My first year coaching basketball was what most would classify as not a very successful one. Our team went 9-16 and, as I’ve always believed, a win is a win and a loss is a loss. My second and third years were even worse. It was a new school and a new team and we finished both seasons 2-19! Three years into coaching a sport I love, and my career record was 13-54! But, don’t be deceived by records.
That first year I took over a team that previously had gone 2-25! They didn’t play well together, were very selfish, and liked all the glory. In my year there, we learned through a lot of hard work and discipline the value of teamwork. We focused a lot of our practices on developing fundamentals because they were average and needed to improve. So despite the poor record, they improved 7 games. The year after I left, through a lot more hard work and continuing to trust each other more and more, they went something like 16-7.
A chance to return to the U.P. brought me to a school where the team hadn’t won in something like 6 years. Like I said, we were 2-19. In those 19 losses, the mercy rule came into play 15 times! So while looking strictly at the record, you would think it was a failure of a season but I would argue we’d won more that year than the last 6 combined. The second year we still went 2-19, but only 6 of our 19 losses were via the mercy rule. So despite the same record, it could be argued the team improved quite a bit. Other than the typical powerhouse teams we faced, they were pretty semi competitive for the most part.
When you learn perspective and the circumstances surrounding a situation, you are more often able to understand the whole picture. Don’t we often do this in our daily walk too though? We look at a situation and see the worst. We see that 2-19 record and don’t realize all the hard work that was put in or the improvements that were made.
A know I do this a lot with my school loan debt that I accrued over the years. I may look at it and see the $30,000 mound of debt in front of me and get frustrated. How am I ever going to pay it off? Will this burden ever be lifted from my life? My family’s lives? Or, I could look and say that over past couple years we’ve managed to knock off almost $20,000 and we’re getting closer and closer. And, despite having moved 3 times in 6 years for my job, we’ve managed to consistently chip away at that sucker. We do this in many areas of life, not just debt. Perspective can change a seemingly rotten situation into one to rejoice in. I thank God that I’ve been able to pay off that much. I thank God for providing me with work, even though I’ve been laid off a couple times, He’s provided.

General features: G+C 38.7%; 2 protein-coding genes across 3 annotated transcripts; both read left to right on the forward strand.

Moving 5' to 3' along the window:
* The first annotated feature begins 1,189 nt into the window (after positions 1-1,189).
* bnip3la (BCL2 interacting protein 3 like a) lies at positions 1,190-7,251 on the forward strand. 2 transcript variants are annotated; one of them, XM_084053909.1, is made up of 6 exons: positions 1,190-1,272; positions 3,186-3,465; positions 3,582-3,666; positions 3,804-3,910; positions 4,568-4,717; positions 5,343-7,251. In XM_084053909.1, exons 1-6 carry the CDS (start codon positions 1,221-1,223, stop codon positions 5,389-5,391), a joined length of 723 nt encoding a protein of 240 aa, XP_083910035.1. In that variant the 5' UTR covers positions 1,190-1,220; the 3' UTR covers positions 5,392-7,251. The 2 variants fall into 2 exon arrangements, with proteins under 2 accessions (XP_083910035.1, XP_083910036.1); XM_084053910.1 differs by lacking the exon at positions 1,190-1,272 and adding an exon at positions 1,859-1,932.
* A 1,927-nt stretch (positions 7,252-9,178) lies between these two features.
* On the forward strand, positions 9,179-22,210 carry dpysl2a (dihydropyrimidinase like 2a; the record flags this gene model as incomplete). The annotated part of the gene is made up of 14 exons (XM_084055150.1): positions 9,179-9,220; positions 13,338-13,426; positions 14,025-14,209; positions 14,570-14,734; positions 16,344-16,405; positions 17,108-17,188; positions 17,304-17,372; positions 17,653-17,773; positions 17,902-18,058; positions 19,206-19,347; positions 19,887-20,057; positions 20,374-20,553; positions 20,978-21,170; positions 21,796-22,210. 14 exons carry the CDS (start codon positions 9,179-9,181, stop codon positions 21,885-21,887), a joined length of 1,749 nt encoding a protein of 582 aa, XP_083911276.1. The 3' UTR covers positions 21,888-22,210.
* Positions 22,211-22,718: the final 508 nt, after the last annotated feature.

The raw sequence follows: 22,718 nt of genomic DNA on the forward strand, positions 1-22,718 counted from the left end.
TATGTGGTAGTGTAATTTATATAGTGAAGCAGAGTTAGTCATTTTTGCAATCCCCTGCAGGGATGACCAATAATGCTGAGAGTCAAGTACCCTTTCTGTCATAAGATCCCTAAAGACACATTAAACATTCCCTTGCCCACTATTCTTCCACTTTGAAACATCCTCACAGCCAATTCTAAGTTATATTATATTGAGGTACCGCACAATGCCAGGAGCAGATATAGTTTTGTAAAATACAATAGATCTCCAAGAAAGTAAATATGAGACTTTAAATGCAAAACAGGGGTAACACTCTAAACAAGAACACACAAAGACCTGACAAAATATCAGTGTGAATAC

Colossians 2: 6-7 tells us to continue to live in Him, rooted and built up in Him, strengthened in the faith as you were taught, and overflowing with thankfulness.” And James 1:16 tell us to not be deceived. When we are rooted firmly in Him, it helps us to not become deceived. It doesn’t mean we won’t be ever deceived, but we can cling to His truth and that will help us see clearly and change our perspective. It will help us to be thankful for what we have instead of focusing on the bad in every situation.
There’s an old Audio Adrenaline song and the first line reads: “I want to see the world through Jesus eyes” Imagine how our perspectives would change and how thankful our hearts would be if we could truly see the world through His eyes! Lord, help us to do just that. Change our perspective, change our hearts. Help us to see through Your perspective
Be blessed. Be a blessing